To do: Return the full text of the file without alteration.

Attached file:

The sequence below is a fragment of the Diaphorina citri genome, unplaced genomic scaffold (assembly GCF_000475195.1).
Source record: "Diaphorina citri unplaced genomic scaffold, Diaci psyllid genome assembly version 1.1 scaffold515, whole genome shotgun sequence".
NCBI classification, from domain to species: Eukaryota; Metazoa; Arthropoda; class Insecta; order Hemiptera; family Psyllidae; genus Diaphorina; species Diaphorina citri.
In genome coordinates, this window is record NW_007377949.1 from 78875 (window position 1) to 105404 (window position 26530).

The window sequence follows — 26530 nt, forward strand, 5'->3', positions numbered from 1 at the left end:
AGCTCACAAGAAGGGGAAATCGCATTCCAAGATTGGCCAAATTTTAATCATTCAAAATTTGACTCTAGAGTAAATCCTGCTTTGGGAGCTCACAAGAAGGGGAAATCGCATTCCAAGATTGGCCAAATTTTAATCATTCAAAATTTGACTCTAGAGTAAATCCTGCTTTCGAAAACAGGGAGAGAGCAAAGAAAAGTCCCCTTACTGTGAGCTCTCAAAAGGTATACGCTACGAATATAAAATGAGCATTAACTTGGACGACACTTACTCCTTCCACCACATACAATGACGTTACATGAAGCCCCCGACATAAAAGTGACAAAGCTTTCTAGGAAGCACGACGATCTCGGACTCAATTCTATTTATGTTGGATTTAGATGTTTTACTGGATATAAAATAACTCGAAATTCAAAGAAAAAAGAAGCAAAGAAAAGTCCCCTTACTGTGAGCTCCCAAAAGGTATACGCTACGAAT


The sequence below is a fragment of the Diaphorina citri genome, unplaced genomic scaffold (assembly GCF_000475195.1).
Source record: "Diaphorina citri unplaced genomic scaffold, Diaci psyllid genome assembly version 1.1 scaffold515, whole genome shotgun sequence".
NCBI classification, from domain to species: Eukaryota; Metazoa; Arthropoda; class Insecta; order Hemiptera; family Psyllidae; genus Diaphorina; species Diaphorina citri.
In genome coordinates, this window is record NW_007377949.1 from 78875 (window position 1) to 105404 (window position 26530).

The window sequence follows — 26530 nt, forward strand, 5'->3', positions numbered from 1 at the left end:
AGCTCACAAGAAGGGGAAATCGCATTCCAAGATTGGCCAAATTTTAATCATTCAAAATTTGACTCTAGAGTAAATCCTGCTTTGGGAGCTCACAAGAAGGGGAAATCGCATTCCAAGATTGGCCAAATTTTAATCATTCAAAATTTGACTCTAGAGTAAATCCTGCTTTCGAAAACAGGGAGAGAGCAAAGAAAAGTCCCCTTACTGTGAGCTCTCAAAAGGTATACGCTACGAATATAAAATGAGCATTAACTTGGACGACACTTACTCCTTCCACCACATACAATGACGTTACATGAAGCCCCCGACATAAAAGTGACAAAGCTTTCTAGGAAGCACGACGATCTCGGACTCAATTCTATTTATGTTGGATTTAGATGTTTTACTGGATATAAAATAACTCGAAATTCAAAGAAAAAAGAAGCAAAGAAAAGTCCCCTTACTGTGAGCTCCCAAAAGGTATACGCTACGAAT